Shakespeare's treatment of death is complex, and the ways teachers approach the issue will depend on their own views and on the settings in which they teach. I take advantage of my school's religious affiliation to give the play a religious readingthough not, I would emphasize, an allegorical one. The allusions to the parable of the prodigal son and its repeated phrases, "He who was lost is found, he who was dead is alive again," invite a religious reading. Yet such a reading is made problematic by other details: the pagan setting and the fact that the apparent resurrection is only apparent. Without denying resurrection a symbolic and theatrical function, I want my students to see how the play connects the the idea of such an event to the questions of realism and belief: resurrection is another of the possibilities the play identifies as "irrational," especially from a pagan viewpoint (see 5.1.40-44). As with other events that strain belief, the impossibility of even so miraculous an event as this is called into question. Of course, Hermione does not literally return to life because she has not actually died. Yet her return to the fulness of her physical and social beingto life in a family and communityreveals the value of the very things a genuine resurrection would restore. Thus, though the play presents only a temporary "resurrection," it shows the vanquishing of death to be something worth hoping for and believing in, certainly not something to be dismissed as impossible. If Leontes's resistance to happiness is relevant to the question of death, it may, in fact, be worth asking whether the belief that death is final is yet another expression of fear fulfillment.
My emphasis in teaching The Winter's Tale is on problems most human beingscertainly most of my studentsencounter in the mundane rounds of their daily lives. I am thinking especially of the problems involved in forming and maintaining personal relationships: whether and how it is possible to live happily with other people, the dangers of insecurity and of the desire to dominate, the terrors and blessings of trying to share one's life with others. Any play that raises such concerns as challengingly as The Winter's Tale does, I am willing to consider eminently realistic.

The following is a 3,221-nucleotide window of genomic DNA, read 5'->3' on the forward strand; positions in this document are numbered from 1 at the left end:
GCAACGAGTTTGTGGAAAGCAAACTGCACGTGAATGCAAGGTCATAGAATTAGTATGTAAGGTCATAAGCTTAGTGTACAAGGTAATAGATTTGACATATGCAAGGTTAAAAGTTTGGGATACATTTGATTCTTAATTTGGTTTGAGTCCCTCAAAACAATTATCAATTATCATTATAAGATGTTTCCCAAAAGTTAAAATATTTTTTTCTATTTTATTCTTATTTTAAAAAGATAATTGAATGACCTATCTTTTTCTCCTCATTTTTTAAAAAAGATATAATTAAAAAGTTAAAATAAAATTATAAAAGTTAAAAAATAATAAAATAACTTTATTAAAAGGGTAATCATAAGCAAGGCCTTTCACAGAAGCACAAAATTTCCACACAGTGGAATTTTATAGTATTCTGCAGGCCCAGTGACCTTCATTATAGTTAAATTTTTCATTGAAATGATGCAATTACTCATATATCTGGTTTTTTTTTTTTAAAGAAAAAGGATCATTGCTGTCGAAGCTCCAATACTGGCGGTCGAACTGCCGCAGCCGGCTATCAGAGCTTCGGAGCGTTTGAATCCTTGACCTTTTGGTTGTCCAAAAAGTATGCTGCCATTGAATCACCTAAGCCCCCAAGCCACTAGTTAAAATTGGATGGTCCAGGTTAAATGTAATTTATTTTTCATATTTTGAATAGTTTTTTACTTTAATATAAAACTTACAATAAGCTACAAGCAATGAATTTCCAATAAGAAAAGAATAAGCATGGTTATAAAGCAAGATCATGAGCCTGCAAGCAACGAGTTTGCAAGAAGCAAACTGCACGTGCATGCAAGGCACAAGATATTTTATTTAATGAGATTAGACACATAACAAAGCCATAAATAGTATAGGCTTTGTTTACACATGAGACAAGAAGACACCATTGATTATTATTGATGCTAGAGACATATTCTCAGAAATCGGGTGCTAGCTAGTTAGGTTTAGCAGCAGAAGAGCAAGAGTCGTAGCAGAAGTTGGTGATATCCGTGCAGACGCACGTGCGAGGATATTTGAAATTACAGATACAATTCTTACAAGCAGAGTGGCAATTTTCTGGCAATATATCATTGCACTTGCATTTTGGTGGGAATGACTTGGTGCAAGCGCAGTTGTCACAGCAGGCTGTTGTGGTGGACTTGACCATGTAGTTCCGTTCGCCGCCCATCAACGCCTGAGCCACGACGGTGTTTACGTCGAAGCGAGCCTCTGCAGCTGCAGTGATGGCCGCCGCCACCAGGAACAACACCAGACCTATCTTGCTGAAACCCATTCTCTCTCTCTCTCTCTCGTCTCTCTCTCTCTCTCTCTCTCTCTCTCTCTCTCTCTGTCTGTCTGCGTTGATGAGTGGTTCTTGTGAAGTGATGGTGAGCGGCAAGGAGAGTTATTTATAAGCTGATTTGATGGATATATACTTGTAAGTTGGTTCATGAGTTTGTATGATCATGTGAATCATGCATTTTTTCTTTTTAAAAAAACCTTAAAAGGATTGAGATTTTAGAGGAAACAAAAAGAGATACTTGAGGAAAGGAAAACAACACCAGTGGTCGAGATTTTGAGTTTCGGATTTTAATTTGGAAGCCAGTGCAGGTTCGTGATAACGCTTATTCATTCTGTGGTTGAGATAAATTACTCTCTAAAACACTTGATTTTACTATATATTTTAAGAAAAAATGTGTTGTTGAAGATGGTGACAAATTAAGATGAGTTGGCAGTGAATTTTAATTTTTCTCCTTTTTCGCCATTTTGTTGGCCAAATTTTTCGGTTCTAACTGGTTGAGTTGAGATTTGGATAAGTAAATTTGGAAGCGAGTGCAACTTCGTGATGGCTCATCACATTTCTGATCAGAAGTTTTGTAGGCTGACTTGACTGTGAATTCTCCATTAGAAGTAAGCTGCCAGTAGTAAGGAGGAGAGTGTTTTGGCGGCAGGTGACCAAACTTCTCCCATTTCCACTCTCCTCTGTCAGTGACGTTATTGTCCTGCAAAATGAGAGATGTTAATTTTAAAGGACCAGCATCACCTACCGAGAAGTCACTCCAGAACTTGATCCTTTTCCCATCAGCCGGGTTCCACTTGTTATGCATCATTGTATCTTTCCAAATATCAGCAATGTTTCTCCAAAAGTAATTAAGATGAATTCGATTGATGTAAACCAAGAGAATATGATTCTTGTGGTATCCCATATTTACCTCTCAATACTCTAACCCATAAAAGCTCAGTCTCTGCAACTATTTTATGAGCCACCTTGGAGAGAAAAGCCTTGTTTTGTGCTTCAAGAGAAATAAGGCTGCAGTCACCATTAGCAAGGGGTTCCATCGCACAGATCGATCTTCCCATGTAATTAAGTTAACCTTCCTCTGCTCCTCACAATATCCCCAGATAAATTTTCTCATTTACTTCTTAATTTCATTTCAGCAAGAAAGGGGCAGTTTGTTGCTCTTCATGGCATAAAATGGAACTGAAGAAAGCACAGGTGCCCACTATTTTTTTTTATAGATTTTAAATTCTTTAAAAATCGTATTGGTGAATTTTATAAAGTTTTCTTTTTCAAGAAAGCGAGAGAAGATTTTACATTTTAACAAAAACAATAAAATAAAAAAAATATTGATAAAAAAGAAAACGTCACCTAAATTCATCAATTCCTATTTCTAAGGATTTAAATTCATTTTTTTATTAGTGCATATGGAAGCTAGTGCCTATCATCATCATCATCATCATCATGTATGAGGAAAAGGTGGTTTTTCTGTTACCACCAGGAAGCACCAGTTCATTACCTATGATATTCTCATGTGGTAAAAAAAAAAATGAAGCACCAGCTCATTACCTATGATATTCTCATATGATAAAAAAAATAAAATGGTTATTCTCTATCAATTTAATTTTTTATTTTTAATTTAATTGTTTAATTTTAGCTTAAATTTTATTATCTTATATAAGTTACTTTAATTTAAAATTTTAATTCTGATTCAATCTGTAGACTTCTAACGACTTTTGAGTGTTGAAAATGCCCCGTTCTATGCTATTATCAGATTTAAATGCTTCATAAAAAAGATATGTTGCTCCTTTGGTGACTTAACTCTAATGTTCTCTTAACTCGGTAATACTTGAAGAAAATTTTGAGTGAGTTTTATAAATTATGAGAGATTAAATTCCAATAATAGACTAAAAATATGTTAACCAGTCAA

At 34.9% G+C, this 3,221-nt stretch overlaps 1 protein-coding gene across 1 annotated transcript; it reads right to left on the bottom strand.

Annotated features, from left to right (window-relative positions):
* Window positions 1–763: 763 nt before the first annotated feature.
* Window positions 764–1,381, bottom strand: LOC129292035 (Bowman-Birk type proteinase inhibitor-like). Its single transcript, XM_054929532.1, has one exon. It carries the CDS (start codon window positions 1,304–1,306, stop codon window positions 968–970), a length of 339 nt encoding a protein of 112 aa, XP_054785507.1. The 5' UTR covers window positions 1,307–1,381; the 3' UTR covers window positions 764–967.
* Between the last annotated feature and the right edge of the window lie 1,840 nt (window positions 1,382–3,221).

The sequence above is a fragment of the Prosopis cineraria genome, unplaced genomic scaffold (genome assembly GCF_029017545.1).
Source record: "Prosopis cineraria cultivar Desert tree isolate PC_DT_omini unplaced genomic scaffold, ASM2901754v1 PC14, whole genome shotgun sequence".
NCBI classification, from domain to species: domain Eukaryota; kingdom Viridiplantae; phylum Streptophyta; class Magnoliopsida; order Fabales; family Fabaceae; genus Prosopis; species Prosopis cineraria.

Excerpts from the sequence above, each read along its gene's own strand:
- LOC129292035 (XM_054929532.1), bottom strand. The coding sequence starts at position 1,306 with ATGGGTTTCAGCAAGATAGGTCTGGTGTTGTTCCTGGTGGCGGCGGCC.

But do my students find the play relevant to their "real lives"? Certainly many do, if what they tell me in class and in their writing is valid evidence. My students' class journals are especially revealing, because I tell them they can write anything there they want to as long as it relates to the class and to Shakespeare. Many use their journals to make connectionsfrom play to play, from class to class, and from their reading of the plays to other things happening in their lives. One student in her "Last Journal Entry!" wrote:
I am moved and enlightened by this student's response. I would put things just a little differently: The Winter's Tale challenges our notion of what is possible, what is real, and it does so in part to help us see that the narrowing of our vision of what is possible is as responsible as anything for the misery, the destructive conflicts, that enter our lives.
By the end of the semester, my students are usually willing to grant that, in significant respects, The Winter's Tale is both realistic and unrealistic. It is only a fictionan imagined, artistically shaped storyand even among fictions, it challenges belief in unusual ways and to an unusual degree. But it also raises issues we cannot avoid seeing as relevant to our lives, and it does so with characters who engage our sympathies and reveal to us truths about ourselves. In sometimes odd and disconcerting ways, the play prevents us from putting its characters and events into neat packages, comfortably subject to rational understanding. Further, the play challenges us to exercise faith, to break beyond the narrow bounds of our fears and preconceptions and dare to believe in our own and others' possibilities. The Winter's Tale can thus help us see our lives anew; it can help us keep our lives open to new realities, beyond the usual and the plausible, especially as we move forward on the edge of possibility, as we always do.
Edwards, Philip. "`Seeing is Believing': Action and Narration in The Old Wives Tale and The Winter's Tale." Shakespeare and His Contemporaries. Ed. E. A. J. Honigmann. Manchester: Manchester UP, 1986. 79-93.
Farber, Stephen. "No Laughing Matter: Woody Allen." Vis a Vis: The Magazine of Allegis Corporation April 1987: 80.
Shakespeare, William. The Winter's Tale. The Riverside Shakespeare. Ed. G. Blakemore Evans et al. Boston: Houghton Mifflin, 1974. 1569-1605.
Smith, Hallett. Introduction to The Winter's Tale. The Riverside Shakespeare. 1564-68.
Young, Bruce W. "The Miracle of Faith, the Miracle of Love: Some Personal Reflections." A Thoughtful Faith: Essays on Belief by Mormon Scholars. Ed. Philip L. Barlow. Centerville, UT: Canon Press, 1986. 259-76.